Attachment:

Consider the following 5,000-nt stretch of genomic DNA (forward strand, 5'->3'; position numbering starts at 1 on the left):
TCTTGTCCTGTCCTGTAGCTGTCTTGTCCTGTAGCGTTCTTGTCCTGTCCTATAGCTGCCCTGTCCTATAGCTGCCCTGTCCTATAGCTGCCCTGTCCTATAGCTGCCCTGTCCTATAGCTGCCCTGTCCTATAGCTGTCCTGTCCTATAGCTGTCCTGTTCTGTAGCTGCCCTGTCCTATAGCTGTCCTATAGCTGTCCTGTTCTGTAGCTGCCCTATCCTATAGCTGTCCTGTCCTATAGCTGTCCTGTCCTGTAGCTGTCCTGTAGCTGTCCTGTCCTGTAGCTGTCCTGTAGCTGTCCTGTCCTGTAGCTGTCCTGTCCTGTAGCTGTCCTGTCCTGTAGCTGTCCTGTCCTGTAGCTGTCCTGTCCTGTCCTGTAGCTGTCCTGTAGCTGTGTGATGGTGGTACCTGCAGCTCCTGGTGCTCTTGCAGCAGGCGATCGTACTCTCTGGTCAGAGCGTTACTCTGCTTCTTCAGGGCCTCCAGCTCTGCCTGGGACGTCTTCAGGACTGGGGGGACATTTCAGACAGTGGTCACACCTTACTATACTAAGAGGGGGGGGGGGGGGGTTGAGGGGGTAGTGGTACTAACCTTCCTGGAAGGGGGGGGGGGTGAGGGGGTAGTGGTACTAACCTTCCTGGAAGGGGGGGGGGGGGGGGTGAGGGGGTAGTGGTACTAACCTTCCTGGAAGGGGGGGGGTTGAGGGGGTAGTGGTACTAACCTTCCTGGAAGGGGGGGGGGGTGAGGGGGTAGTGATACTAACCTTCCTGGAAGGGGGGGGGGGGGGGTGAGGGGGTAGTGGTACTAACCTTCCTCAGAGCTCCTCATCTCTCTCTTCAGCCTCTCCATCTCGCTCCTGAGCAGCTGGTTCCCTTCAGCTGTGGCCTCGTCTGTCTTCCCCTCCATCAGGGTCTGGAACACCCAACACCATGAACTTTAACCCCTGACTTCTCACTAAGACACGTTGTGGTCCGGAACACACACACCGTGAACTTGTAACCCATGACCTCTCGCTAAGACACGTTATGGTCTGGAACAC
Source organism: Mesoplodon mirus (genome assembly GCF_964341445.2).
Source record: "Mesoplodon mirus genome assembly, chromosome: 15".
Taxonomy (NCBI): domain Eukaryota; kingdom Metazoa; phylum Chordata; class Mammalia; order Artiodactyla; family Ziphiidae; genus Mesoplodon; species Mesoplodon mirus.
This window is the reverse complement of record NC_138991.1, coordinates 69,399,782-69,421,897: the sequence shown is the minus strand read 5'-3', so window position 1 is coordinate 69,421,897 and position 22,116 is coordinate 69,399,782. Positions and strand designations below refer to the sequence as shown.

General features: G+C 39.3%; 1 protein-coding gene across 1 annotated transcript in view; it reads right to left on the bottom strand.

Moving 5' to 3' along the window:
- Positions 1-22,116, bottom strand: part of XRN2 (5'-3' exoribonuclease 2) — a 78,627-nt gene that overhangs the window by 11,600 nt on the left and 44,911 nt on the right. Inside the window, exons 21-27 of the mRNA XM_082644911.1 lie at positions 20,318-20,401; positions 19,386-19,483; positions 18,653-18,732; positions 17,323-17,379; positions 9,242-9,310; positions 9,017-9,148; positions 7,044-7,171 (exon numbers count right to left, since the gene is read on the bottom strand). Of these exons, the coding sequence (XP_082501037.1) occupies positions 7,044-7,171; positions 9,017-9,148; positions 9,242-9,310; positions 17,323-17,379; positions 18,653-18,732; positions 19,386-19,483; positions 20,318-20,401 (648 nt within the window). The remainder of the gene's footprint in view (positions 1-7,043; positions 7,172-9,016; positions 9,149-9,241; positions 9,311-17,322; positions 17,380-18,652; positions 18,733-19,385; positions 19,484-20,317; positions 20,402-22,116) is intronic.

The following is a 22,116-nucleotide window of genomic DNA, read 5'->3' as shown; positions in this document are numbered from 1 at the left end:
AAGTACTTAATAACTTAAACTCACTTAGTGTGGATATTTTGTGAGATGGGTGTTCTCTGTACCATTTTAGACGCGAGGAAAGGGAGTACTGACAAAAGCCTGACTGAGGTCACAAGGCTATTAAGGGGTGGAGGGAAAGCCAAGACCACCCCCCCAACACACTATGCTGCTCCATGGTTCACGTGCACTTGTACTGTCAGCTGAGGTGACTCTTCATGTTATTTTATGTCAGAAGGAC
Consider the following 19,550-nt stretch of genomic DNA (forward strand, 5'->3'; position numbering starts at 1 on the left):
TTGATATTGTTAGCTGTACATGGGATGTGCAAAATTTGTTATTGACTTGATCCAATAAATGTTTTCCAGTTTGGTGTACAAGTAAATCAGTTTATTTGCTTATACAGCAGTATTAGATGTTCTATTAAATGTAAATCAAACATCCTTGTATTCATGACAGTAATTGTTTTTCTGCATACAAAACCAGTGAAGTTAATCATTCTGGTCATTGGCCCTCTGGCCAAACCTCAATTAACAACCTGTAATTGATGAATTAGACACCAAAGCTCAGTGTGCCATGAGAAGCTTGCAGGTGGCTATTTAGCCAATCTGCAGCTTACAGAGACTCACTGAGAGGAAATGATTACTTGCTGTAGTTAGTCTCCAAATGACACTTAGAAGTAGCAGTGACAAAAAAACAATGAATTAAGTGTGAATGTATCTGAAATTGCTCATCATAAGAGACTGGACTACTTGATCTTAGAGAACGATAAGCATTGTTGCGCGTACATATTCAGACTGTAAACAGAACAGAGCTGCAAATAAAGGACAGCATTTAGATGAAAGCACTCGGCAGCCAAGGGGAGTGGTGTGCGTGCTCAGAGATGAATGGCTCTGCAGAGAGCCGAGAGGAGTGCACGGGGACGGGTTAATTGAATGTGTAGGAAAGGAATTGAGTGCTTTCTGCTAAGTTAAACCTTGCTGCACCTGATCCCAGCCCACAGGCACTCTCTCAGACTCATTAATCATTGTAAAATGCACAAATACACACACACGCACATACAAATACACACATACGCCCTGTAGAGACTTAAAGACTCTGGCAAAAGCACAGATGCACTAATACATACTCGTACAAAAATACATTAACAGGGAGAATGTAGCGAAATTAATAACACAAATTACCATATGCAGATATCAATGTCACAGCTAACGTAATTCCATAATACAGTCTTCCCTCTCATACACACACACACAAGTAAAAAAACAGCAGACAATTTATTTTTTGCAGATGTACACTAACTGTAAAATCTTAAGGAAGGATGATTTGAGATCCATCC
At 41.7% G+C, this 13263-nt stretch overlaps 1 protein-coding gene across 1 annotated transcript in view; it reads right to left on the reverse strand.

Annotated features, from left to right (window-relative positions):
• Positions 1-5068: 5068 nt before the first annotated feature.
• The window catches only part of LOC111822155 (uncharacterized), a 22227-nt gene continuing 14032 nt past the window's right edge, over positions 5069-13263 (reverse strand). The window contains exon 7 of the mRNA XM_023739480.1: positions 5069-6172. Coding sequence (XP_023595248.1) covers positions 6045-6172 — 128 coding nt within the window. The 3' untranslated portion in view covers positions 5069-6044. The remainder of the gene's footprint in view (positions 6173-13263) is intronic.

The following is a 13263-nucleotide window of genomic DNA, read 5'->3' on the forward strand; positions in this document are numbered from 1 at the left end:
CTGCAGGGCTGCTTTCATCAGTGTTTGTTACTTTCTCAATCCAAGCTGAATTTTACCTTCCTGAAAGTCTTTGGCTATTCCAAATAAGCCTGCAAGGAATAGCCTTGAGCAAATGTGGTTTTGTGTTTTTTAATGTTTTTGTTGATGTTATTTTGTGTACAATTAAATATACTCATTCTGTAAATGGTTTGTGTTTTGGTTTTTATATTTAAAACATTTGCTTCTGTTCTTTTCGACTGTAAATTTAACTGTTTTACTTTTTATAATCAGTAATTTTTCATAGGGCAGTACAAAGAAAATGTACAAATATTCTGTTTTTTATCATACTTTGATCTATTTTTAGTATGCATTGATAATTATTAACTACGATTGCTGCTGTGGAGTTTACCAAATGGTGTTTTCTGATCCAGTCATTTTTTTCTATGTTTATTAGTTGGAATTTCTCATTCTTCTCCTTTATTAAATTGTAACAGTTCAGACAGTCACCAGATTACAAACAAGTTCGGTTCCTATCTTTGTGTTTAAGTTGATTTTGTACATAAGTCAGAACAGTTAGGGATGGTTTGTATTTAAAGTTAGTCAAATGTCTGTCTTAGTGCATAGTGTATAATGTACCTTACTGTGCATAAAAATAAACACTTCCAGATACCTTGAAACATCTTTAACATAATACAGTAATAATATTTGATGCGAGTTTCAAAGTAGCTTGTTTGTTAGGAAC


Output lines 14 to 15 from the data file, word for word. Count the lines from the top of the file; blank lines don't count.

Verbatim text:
At 41.7% G+C, this 13263-nt stretch overlaps 1 protein-coding gene across 1 annotated transcript in view; it reads right to left on the reverse strand.

Annotated features, from left to right (window-relative positions):